After weeks of orderly demonstrations for the release of the 23, armed gunmen stormed the prison and freed not only the 23 but 2,000 other prisoners and seized a government building and 10 police hostages. Soon thereafter thousands of people converged on the city’s main square for an anti-government rally. According to all independent accounts this was completely peaceful. Many women and children could be seen in the few pictures that appear on the internet the Uzbek government then closed off the region in an attempt to quash both the demonstrators and the story. Within a few hours the army attacked the crowd; according to many eye-witnesses, they fired indiscriminately, killing hundreds.

“The innocent perished,” Nadyr, a worker at the Andizhan market, told the AFP news agency. “They placed weapons near the killed civilians to make people think that they were terrorists.”

The Uzbek President immediately blamed Hizb-ut-Tahrir for the violence. “The centre of planning was in southern Kyrgyzstan and the territory of the Ferghana Valley,” he said. “Their aim is to overthrow the constitutional regime.” Karimov also claimed that his security services had tapped phone conversations between the rebels and their colleagues in neighbouring Kyrgyz cities of Osh and Jalalabad just across the border, and even in Afghanistan. As anybody knows who has ever used a phone in this part of the world, the idea of such calls is nonsense. Hizb-ut-Tahrir in Central Asia is an outlandish but absolutely peaceful sect. Its goal is to (re)establish an Islamic Caliphate from North Africa across Arabia to Central Asia. Despite many attempts by Central Asian regimes, Hizb-ut-Tahrir has never been proved to have used violence, and it has swiftly denied any involvement in Andizhan.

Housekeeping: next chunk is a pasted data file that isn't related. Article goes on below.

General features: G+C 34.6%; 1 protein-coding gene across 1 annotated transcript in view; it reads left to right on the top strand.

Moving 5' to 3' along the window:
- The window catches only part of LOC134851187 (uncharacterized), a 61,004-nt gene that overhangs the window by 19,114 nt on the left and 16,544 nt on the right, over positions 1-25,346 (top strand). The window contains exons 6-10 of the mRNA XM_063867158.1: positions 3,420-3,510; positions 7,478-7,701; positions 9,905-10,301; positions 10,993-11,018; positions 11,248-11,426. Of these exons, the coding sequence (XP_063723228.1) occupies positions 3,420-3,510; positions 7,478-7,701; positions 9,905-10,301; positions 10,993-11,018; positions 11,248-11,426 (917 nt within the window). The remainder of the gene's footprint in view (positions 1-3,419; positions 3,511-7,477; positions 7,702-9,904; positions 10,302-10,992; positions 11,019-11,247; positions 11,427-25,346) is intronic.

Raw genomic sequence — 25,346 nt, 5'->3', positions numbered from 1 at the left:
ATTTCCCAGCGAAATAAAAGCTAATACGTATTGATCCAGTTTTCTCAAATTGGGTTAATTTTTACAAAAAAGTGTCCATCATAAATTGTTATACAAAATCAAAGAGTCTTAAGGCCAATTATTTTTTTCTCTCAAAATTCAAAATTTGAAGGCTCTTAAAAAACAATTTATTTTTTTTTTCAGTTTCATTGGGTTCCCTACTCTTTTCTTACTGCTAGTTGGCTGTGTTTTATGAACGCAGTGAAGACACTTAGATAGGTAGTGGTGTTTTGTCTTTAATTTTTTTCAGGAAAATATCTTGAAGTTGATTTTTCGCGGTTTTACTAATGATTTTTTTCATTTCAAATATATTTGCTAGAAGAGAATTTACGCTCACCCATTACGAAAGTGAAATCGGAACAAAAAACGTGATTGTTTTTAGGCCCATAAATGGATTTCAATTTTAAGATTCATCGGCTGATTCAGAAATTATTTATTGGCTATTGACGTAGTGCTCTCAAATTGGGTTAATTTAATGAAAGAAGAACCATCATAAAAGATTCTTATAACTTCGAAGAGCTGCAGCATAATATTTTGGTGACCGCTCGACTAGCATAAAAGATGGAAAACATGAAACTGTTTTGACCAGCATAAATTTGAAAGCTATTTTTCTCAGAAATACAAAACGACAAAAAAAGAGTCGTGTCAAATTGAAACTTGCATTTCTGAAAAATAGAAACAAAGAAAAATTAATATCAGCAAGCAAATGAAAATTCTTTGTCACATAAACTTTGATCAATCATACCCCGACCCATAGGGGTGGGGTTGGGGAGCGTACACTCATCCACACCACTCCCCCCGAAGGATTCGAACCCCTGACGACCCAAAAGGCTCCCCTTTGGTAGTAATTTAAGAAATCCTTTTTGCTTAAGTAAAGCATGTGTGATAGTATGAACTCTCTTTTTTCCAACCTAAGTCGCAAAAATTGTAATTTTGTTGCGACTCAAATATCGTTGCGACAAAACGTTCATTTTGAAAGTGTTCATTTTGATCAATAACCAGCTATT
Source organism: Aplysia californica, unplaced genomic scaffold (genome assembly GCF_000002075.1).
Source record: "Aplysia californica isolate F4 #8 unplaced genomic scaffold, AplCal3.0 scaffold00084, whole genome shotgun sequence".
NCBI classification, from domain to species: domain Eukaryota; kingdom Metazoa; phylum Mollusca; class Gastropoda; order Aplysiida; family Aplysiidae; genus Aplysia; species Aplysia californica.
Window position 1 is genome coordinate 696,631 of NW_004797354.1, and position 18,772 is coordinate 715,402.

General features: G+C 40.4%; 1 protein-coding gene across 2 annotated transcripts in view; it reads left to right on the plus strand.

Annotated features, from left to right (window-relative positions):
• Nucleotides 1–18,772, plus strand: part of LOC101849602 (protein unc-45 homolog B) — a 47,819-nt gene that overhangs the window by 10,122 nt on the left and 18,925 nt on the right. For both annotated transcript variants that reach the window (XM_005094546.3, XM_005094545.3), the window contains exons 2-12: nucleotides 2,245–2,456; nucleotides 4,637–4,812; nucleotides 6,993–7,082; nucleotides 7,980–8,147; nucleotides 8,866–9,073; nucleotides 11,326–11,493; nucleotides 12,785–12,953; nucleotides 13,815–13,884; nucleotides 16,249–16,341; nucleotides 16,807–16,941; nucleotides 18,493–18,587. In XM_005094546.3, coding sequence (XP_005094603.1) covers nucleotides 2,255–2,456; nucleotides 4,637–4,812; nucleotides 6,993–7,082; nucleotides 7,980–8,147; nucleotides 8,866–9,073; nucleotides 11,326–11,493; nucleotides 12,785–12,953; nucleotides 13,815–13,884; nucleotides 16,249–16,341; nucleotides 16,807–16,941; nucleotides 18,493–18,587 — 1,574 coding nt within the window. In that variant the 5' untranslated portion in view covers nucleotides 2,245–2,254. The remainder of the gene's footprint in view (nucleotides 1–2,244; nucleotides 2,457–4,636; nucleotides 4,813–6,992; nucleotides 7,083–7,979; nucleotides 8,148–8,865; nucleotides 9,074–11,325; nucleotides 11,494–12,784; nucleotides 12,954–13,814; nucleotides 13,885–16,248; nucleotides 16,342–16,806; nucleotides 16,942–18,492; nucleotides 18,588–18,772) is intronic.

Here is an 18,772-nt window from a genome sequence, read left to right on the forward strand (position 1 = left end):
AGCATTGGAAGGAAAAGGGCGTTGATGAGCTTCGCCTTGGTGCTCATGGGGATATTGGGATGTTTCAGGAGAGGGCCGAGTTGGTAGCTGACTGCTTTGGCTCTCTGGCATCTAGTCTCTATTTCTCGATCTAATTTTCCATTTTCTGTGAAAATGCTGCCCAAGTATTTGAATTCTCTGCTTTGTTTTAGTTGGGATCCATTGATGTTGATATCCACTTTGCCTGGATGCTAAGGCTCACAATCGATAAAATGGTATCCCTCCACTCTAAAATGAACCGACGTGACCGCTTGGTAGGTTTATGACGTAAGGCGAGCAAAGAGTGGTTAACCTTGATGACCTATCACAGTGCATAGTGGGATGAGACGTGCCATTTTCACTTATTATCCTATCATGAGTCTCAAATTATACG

“The terrorists of tomorrow are the people whose rights are trodden on today,” Craig Murray said to me in the summer of 2003. Later that night a stooped old woman approached me as I left the British embassy. Her son had been jailed for 20 years for attending private prayer meetings. Murray had tried to help him. She was afraid to go in but said, “Please tell Mr Murray that I pray for him. Britain should be proud to have such an honest man as its representative.”

A month later Craig Murray was locked out of his embassy, recalled to London and accused of power abuse, including being drunk on the job and selling visas for sex. Sources in the Foreign Office told me that “a systematic campaign” was waged against Murray, partly directed from Downing Street. His honesty cost Murray his job, his marriage, a nervous breakdown and a spell in hospital on suicide watch.

All accusations were later withdrawn, and in February Murray received ‘315,000 in redundancy from the Foreign Office. He used some of the money to stand for Parliament against his former boss, Foreign Secretary Jack Straw in Blackburn. “There are fundamental values like human decency and opposition to torture which I hope we as Europeans stand for. In his eagerness to be George Bush’s poodle, Blair has sold out these values,” he says.

Michael Andersen has reported from Central Asia and the Caucasus, for the past four years.